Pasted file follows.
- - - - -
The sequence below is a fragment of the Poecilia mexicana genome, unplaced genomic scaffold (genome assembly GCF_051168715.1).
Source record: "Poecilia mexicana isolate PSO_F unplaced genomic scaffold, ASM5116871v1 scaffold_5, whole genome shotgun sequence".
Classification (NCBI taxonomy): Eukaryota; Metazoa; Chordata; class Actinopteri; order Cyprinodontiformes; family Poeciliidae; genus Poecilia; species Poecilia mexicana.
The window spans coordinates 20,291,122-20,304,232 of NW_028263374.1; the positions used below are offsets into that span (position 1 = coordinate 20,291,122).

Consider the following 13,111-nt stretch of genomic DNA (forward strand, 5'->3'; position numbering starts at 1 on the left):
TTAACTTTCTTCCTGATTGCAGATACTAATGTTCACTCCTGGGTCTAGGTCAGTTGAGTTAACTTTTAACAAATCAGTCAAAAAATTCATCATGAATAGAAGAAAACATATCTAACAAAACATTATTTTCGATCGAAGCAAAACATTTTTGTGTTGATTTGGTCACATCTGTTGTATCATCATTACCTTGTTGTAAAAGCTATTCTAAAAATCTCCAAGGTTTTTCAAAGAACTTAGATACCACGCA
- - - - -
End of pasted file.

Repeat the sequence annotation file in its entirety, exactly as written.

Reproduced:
The sequence below is a fragment of the Poecilia mexicana genome, unplaced genomic scaffold (genome assembly GCF_051168715.1).
Source record: "Poecilia mexicana isolate PSO_F unplaced genomic scaffold, ASM5116871v1 scaffold_5, whole genome shotgun sequence".
Classification (NCBI taxonomy): Eukaryota; Metazoa; Chordata; class Actinopteri; order Cyprinodontiformes; family Poeciliidae; genus Poecilia; species Poecilia mexicana.
The window spans coordinates 20,291,122-20,304,232 of NW_028263374.1; the positions used below are offsets into that span (position 1 = coordinate 20,291,122).

Consider the following 13,111-nt stretch of genomic DNA (forward strand, 5'->3'; position numbering starts at 1 on the left):
TTAACTTTCTTCCTGATTGCAGATACTAATGTTCACTCCTGGGTCTAGGTCAGTTGAGTTAACTTTTAACAAATCAGTCAAAAAATTCATCATGAATAGAAGAAAACATATCTAACAAAACATTATTTTCGATCGAAGCAAAACATTTTTGTGTTGATTTGGTCACATCTGTTGTATCATCATTACCTTGTTGTAAAAGCTATTCTAAAAATCTCCAAGGTTTTTCAAAGAACTTAGATACCACGCA